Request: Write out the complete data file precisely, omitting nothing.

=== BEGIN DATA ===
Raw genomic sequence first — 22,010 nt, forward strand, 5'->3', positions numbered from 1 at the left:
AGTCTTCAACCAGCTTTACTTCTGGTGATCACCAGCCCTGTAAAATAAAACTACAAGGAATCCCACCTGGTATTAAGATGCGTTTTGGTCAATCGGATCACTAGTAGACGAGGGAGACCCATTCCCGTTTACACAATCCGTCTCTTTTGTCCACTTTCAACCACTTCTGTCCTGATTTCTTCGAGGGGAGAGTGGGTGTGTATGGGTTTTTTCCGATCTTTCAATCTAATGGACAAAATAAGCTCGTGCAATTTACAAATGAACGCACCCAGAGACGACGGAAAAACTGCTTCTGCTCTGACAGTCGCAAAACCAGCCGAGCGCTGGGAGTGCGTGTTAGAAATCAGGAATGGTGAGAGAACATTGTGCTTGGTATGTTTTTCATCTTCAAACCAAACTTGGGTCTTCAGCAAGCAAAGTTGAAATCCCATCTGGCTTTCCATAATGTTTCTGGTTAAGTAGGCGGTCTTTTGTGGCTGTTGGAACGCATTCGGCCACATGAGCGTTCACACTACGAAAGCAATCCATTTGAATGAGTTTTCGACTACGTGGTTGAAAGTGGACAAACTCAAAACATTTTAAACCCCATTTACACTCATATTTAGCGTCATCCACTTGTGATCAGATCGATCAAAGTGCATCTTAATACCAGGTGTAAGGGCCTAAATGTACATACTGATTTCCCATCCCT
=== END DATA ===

Raw genomic sequence first — 22,010 nt, forward strand, 5'->3', positions numbered from 1 at the left:
AGTCTTCAACCAGCTTTACTTCTGGTGATCACCAGCCCTGTAAAATAAAACTACAAGGAATCCCACCTGGTATTAAGATGCGTTTTGGTCAATCGGATCACTAGTAGACGAGGGAGACCCATTCCCGTTTACACAATCCGTCTCTTTTGTCCACTTTCAACCACTTCTGTCCTGATTTCTTCGAGGGGAGAGTGGGTGTGTATGGGTTTTTTCCGATCTTTCAATCTAATGGACAAAATAAGCTCGTGCAATTTACAAATGAACGCACCCAGAGACGACGGAAAAACTGCTTCTGCTCTGACAGTCGCAAAACCAGCCGAGCGCTGGGAGTGCGTGTTAGAAATCAGGAATGGTGAGAGAACATTGTGCTTGGTATGTTTTTCATCTTCAAACCAAACTTGGGTCTTCAGCAAGCAAAGTTGAAATCCCATCTGGCTTTCCATAATGTTTCTGGTTAAGTAGGCGGTCTTTTGTGGCTGTTGGAACGCATTCGGCCACATGAGCGTTCACACTACGAAAGCAATCCATTTGAATGAGTTTTCGACTACGTGGTTGAAAGTGGACAAACTCAAAACATTTTAAACCCCATTTACACTCATATTTAGCGTCATCCACTTGTGATCAGATCGATCAAAGTGCATCTTAATACCAGGTGTAAGGGCCTAAATGTACATACTGATTTCCCATCCCT